Shale gas set to become a global game changerDOWNLOAD
29 December 2011
The emergence of shale gas is set to have a profound impact on the oil & gas industry according to the Oil & Gas Reality Check, the latest report from professional services firm Deloitte which looks at ten of the top issues facing the sector in 2012.
Stephen Reid, Deloitte’s Australian Oil & Gas Leader, said that while 2011 had been a year of upheaval in which political and economic uncertainty had dominated, it was the growing abundance of natural gas, particularly shale gas, which was likely to have the most significant impact on the global gas industry.
“Shale gas has undoubtedly been a game changer for the United States’, transforming it into a largely self-sufficient gas market with potential to develop future export opportunities,” Mr Reid said. “However, it is difficult to gauge what impact the emergence of the US as a gas exporter will have on the Australian market.”
“Regardless of the US activity, growth in the Australian LNG industry in the medium term will continue to be driven largely by a strong Chinese demand, which is likely to quadruple by 2020. However, China has its own substantial gas reserves that remain largely unexploited due to competing land use issues and technological constraints.”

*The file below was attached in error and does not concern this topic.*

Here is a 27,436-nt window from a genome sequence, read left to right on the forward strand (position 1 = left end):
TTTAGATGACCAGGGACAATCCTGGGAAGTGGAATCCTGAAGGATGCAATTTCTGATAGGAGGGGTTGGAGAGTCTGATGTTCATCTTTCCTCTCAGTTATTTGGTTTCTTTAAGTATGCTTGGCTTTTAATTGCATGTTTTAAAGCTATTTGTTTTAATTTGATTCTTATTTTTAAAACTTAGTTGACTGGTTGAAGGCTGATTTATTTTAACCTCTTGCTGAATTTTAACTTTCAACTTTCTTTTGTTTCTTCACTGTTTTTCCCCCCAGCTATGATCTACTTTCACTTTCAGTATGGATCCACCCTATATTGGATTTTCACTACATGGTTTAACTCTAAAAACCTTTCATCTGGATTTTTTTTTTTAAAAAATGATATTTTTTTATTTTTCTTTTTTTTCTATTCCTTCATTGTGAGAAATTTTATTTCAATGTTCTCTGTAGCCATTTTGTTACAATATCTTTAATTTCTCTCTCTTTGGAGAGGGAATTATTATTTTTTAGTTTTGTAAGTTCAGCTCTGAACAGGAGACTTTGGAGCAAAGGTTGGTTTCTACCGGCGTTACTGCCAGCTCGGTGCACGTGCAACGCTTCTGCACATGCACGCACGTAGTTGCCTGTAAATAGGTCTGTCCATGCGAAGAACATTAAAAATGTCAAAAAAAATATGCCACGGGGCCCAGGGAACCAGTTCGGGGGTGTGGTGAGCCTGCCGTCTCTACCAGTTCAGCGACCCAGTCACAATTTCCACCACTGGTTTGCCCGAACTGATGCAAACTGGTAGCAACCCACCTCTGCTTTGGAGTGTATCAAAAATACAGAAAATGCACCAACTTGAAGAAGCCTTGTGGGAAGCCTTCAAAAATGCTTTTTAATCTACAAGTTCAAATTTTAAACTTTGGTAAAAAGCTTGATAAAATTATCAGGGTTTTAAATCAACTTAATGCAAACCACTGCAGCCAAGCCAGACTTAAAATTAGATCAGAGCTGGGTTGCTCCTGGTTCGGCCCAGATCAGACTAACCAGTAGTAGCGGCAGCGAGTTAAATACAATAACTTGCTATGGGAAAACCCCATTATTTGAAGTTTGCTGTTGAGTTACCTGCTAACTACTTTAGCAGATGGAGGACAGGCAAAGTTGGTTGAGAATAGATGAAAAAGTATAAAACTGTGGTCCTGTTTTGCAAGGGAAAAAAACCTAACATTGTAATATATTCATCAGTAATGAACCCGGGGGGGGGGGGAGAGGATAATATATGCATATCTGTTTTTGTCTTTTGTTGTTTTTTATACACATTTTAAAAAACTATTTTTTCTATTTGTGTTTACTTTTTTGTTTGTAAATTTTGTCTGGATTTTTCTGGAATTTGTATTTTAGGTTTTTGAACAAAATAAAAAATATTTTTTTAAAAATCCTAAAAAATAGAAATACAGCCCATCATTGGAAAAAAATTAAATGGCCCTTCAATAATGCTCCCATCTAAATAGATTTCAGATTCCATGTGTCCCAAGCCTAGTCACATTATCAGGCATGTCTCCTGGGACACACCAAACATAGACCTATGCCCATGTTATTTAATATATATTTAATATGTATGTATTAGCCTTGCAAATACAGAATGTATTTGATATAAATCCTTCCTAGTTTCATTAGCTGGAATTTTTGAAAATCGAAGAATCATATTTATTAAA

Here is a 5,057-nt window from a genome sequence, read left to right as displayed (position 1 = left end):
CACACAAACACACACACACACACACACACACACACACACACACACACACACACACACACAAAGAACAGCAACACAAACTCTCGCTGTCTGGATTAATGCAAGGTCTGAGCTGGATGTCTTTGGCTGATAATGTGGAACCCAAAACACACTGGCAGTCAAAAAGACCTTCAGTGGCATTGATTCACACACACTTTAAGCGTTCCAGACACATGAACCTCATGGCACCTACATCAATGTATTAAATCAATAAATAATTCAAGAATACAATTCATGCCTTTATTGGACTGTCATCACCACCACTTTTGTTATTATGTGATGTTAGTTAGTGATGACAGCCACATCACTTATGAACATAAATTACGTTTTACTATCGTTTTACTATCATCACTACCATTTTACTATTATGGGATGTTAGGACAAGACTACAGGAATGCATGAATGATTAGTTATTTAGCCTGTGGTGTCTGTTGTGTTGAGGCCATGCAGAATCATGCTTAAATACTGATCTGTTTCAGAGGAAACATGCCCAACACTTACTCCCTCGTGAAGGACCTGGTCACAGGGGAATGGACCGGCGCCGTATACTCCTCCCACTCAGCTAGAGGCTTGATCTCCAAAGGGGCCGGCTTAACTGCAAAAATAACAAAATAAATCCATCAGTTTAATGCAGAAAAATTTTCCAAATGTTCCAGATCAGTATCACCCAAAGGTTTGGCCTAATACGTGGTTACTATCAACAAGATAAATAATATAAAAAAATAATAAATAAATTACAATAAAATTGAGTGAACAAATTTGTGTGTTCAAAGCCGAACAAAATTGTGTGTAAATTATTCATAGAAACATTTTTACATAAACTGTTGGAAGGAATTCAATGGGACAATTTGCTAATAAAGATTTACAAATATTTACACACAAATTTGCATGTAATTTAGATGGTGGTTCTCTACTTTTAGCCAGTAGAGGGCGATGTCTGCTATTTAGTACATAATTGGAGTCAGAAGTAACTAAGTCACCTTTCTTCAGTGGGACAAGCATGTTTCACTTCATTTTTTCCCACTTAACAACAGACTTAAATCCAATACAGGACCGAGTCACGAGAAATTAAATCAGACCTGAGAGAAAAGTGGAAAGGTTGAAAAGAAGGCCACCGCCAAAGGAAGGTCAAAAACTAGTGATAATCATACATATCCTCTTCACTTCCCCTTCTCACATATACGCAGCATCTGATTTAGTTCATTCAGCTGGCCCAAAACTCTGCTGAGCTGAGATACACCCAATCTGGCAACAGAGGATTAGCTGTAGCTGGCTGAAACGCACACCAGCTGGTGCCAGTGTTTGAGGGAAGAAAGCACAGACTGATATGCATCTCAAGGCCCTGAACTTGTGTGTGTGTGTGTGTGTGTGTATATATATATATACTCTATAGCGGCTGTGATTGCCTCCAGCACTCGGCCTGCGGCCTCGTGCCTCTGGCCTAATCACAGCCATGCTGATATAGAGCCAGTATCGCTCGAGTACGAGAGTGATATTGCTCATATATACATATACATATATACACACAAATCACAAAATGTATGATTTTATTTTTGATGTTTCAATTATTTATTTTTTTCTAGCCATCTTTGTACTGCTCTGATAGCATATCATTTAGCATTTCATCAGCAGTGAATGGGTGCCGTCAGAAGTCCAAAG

But despite its obvious potential, Mr Reid said that it would take time for China to fully realise its unconventional resources.
“China’s new five-year plan is committed to investing in developing its upstream industry but for it to monetise its unconventional gas will require a huge investment in technology and infrastructure,” he said.
“That leaves Australian producers with a window of opportunity in which to develop their unconventional gas reserves and continue to cement a dominant position in the Asian natural gas market.”
According to Mr Reid, the U.S. Energy Information Agency estimated Australia had 396 trillion cubic feet of technically recoverable shale gas resources across four basins – considerably more than either its conventional gas assets or estimated coal seam reserves.
“To date, coal seam gas has attracted both the bulk of investment and attention for unconventional activity. It has also attracted a high level of community concern that will need to be properly managed.
“However, promising results from Beach Energy’s first two shale gas wells drilled in the Cooper Basin could signal a new wave of investment from the international investors. The Cooper Basin is likely to prove particularly attractive given its maturity means the infrastructure necessary to monetise any shale reserves there is already well established.
“While the domestic shale gas industry is in its infancy, it is already attracting interest from foreign majors keen to get a foothold in an emerging market in the hope it will replicate the success of the US shale industry,” Mr Reid said.
“However, it’s still early days and the true potential of an Australian shale gas industry is yet to be proven – much will depend on whether coal seam gas continues to live up to expectations and whether production costs will enable economic development.”
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